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When I ask parents about the values they cherish as a family and their hopes for their children, the reply often centers on a simple wish: “I just want them to be happy.” As a parent myself, I understand this sentiment. However, I’ve come to believe that teaching children resilience is crucial.

Resilience is the ability to recover from setbacks, adapt to change, and keep going in the face of adversity. It’s not about dodging tough times but learning to navigate them. Resilient individuals manage their emotions, maintain optimism, and draw strength from their experiences, which is vital for mental health and well-being.

The Myth of Constant Happiness

The idea that life should be a stream of unbroken joy is a misconception. Philosophers like Henry Sidgwick and John Stuart Mill, along with psychologist Viktor Frankl, have all highlighted that happiness emerges not as a pursuit in itself but as a byproduct of meaningful engagement with life. Focusing solely on happiness can actually distance us from the rich, complex experiences that give life depth. In emphasizing resilience, we teach children to appreciate the growth that comes from overcoming challenges, leading to a more authentic form of contentment.


Resilience Over Happiness

Teaching resilience involves practical steps:

  • Adaptability: Show children that change is inevitable and learning to adapt is crucial. For instance, after moving to a new city, encourage them to explore and find new favorite spots, turning the challenge into an adventure.
  • Self-Esteem Through Effort: Celebrate efforts and perseverance, not just success. When a child struggles with a subject but improves over time, highlight the hard work rather than the grade.
  • Support Systems: Cultivate a network of support that offers real guidance. Family dinners can be a time for open discussions about overcoming difficulties, fostering a sense of belonging and resilience.
  • Coping Skills: Encourage seeing challenges as opportunities for growth. Teach them to identify and express their feelings about setbacks, like losing a game, and strategize on what to do differently next time.

Resilience isn’t about being unaffected by life’s storms but having the flexibility to withstand them. By equipping children with the tools to handle life’s lows, we also enable them to fully appreciate its highs. This approach leads to a deeper, more sustainable happiness than fleeting pleasure.


Strategies for Parents and Caregivers

To foster resilience, focus on establishing at least one stable, supportive relationship for the child. Engage them in identifying their emotions and tackling problems creatively, which strengthens their sense of control and adaptability.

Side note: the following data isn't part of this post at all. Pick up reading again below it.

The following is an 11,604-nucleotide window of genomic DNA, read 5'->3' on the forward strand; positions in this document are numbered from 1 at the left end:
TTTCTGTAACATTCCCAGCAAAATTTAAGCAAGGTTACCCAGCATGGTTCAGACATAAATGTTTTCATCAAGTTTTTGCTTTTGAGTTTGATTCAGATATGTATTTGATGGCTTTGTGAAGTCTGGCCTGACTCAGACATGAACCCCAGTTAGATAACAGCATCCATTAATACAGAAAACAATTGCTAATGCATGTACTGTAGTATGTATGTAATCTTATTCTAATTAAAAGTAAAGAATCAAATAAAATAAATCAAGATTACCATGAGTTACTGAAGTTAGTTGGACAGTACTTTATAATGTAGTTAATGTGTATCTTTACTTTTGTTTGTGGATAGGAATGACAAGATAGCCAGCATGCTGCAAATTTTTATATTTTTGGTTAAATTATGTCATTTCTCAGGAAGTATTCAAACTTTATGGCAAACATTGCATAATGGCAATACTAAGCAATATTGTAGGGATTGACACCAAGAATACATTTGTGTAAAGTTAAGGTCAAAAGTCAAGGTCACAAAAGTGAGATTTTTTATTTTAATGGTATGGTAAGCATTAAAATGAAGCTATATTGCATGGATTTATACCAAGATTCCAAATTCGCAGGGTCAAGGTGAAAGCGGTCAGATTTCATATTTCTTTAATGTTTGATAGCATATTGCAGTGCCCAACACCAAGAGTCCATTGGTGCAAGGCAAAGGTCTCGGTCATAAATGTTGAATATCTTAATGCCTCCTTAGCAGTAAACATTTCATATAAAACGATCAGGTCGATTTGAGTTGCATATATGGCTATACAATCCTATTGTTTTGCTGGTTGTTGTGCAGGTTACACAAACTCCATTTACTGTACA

• Promoting Healthy Risk-Taking: Encourage stepping out of comfort zones. Let them try new activities where success isn’t guaranteed, teaching them that failure is part of learning.
  • Embracing Mistakes: Show that errors are opportunities to learn. Discuss what went wrong and how to improve, instilling a growth mindset.
  • Physical Activity: Regular exercise boosts resilience by improving emotional regulation and stress management.

Modeling resilience as adults is perhaps the most potent tool. Demonstrating how to face adversity, adapt, and grow teaches children resilience through observation and imitation.

Psychologists Robert Brooks and Sam Goldstein have identified key qualities that children need from their parents to foster resilience: empathy, attentive listening, acceptance of their true selves, providing a consistent and safe environment, recognizing their strengths, permitting mistakes, nurturing responsibility, and enhancing problem-solving abilities.

When facing challenging situations with your child, consider whether you’re aiding them in managing and navigating the difficulty, or if you’re promoting avoidance and a quick escape from the uncomfortable situation.

Final Thoughts

Our aim should be to prepare children not just to seek happiness but to thrive amidst life’s challenges. By integrating resilience-building practices into our daily interactions, we help them develop the skills to navigate life confidently. This doesn’t just prepare them for the inevitable difficulties ahead; it sets the foundation for a fulfilling life, rich with learning and growth.



  1. How do I teach values to my child? Lead by example. Engage in meaningful conversations and provide positive reinforcement for demonstrated values.
  2. Should discipline always involve punishment? No, it should be about teaching. Approach discipline with consistency, clarity, and positive reinforcement to build resilience.
  3. What does building resilience involve? It means allowing children to face and learn from challenges, encouraging new experiences, and supporting their efforts through setbacks.
  4. How do family dinners help? They offer a platform for sharing stories, discussing challenges, and reinforcing family bonds, all of which build resilience.
  5. How can I help my child deal with failure? Teach them that failure is a critical part of growth. Encourage them to try new things and view each setback as a learning opportunity.

Regulation first, happiness second.

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